If you're an LDS single and looking, then "Head over to Crystal City, Va.," says Time magazine's Time.com's Newsfeed section. That's because the LDS Church recently opened a new building, the "23rd Street chapel," dedicated to singles in the Washington D.C. area.
"After years of sharing space for Sunday meetings and mid-week religion classes, singles in the Northern Virginia area just across the river from Washington, D.C., have their own building," wrote Church News contributor Laurie Williams Sowby.
Since the church's presiding bishop, H. David Burton, predicted the church would likely build more square footage in 2010 than Wal-Mart, it should come as no surprise that the church has another new meetinghouse. But it isn't necessarily the new building that has drawn attention. Instead, it is the unique congregation meeting inside, one that consists solely of LDS singles, and their quest to find eternal companionship, that has media buzzing.
The Washington Post reported in a long story Sunday that the new building, "serves the biggest population of single Mormons outside Utah in a neighborhood so thick with church members that it is nicknamed 'Little Provo.'" The article also notes that these LDS singles congregate together not just for spiritual fellowship and worship, but also to find eternal companionship.
In April, the Mormon church announced it was doing away with student wards around colleges and universities and replacing them with young single adult wards like that in Crystal City. Young single adult wards and stakes serve single church members ages 18 to 30. The church began moving in that direction last year when student wards around Weber State University in Ogden were reorganized into young single adult wards. Similar transitions followed with student church units in Cedar City (Southern Utah University), St. George (Dixie State College) and Ephraim (Snow College).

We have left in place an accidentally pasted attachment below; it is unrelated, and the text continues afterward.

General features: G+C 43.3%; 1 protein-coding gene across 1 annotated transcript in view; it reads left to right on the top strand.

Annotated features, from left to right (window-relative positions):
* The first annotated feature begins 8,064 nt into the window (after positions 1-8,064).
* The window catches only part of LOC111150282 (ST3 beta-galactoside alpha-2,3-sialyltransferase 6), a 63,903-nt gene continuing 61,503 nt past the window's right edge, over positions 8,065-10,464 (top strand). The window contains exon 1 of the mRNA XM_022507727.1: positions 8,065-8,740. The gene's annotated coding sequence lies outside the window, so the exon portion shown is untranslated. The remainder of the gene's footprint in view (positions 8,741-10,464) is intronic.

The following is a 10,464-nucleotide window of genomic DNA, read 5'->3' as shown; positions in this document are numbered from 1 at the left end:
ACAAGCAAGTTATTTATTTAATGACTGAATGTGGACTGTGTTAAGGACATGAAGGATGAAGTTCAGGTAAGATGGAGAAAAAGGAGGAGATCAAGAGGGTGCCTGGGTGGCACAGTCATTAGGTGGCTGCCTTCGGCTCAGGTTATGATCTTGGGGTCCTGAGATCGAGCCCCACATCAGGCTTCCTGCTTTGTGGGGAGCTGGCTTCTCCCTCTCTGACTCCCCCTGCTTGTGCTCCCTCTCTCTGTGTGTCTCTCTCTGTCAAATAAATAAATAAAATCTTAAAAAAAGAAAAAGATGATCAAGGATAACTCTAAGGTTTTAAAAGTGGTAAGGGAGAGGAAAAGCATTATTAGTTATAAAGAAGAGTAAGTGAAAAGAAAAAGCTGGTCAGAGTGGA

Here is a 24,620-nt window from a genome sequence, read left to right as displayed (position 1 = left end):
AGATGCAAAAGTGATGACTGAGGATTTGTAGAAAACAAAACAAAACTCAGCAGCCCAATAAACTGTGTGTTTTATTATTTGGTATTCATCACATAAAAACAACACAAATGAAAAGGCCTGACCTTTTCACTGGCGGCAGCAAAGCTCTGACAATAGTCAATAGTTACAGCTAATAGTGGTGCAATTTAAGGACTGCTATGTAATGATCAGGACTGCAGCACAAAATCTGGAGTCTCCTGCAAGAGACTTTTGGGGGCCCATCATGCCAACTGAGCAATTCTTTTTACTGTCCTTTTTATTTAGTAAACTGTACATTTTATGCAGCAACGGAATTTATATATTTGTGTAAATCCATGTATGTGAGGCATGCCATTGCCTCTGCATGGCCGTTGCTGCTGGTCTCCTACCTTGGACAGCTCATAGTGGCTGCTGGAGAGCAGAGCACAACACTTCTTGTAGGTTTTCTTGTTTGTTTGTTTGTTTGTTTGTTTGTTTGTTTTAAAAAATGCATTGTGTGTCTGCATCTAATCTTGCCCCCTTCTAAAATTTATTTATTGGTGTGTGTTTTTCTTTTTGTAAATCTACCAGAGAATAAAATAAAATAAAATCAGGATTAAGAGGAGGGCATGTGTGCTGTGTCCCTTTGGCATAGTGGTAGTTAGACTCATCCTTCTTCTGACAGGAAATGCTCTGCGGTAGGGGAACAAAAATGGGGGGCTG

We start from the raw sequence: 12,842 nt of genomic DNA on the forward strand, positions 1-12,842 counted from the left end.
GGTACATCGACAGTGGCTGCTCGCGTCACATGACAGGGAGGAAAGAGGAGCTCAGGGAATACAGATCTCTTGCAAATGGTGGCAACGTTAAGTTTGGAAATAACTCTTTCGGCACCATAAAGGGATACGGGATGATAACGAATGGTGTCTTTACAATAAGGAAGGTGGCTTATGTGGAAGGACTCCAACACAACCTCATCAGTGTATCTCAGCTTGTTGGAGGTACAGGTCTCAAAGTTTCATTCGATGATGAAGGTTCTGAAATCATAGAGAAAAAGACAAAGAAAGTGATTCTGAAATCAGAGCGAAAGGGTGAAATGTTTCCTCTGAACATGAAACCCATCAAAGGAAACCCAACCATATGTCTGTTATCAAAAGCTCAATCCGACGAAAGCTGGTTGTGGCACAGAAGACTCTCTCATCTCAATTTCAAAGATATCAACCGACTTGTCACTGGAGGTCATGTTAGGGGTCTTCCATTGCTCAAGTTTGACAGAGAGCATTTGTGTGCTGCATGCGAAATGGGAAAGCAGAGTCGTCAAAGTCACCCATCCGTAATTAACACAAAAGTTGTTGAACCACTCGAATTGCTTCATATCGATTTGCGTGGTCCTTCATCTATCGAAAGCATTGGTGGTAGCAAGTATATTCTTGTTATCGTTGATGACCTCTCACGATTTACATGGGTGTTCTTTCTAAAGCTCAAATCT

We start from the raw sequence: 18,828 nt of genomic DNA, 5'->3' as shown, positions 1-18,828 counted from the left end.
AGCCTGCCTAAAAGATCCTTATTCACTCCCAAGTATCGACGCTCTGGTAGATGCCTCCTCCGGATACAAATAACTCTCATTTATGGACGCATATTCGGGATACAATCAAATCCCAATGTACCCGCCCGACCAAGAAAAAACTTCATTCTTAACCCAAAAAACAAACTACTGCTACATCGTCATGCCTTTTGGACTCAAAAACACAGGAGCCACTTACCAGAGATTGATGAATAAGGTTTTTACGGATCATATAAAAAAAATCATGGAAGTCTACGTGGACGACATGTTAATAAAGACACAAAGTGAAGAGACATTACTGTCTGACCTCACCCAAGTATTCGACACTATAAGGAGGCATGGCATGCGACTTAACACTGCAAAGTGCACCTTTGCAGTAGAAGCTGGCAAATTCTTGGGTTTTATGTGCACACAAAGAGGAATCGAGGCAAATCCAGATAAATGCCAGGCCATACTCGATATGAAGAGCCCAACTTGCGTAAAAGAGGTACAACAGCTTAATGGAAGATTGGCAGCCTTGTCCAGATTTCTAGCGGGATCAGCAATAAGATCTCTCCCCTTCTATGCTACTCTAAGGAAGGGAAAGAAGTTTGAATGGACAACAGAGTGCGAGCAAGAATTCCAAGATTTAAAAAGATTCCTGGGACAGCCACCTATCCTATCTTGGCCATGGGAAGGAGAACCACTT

Commenting on the Post's article, Gawker's Lauri Apple commented that the new building's "purpose is to help congregants mix, mingle and get married as soon as possible, in keeping with the Mormon tradition." Also, the Daily Mail said the chapel "represents Mormonism's exalted view of marriage and its strategy is to get single people to wed as quickly as possible by separating them from married people."
Contrary to these reports, while the LDS Church teaches that marriage is of eternal consequence and should not be postponed, it also teaches that the decision to wed deserves thoughtful, prayerful consideration and should never be made in haste.
Nonetheless, all this media attention about LDS singles and marriage comes in the wake of LDS Church President Thomas S. Monson's conference address emphasizing the importance of getting married.
"Perhaps you are having a little too much fun being single," President Monson told men, "taking extravagant vacations, buying expensive cars and toys, and just generally enjoying the carefree life with your friends. I've encountered groups of you running around together, and I admit that I've wondered why you aren't out with the young ladies.
Serving some 800-single LDS members in the Washington D.C. area, this new chapel may be yet another strong reminder for LDS singles to keep marriage on their minds.
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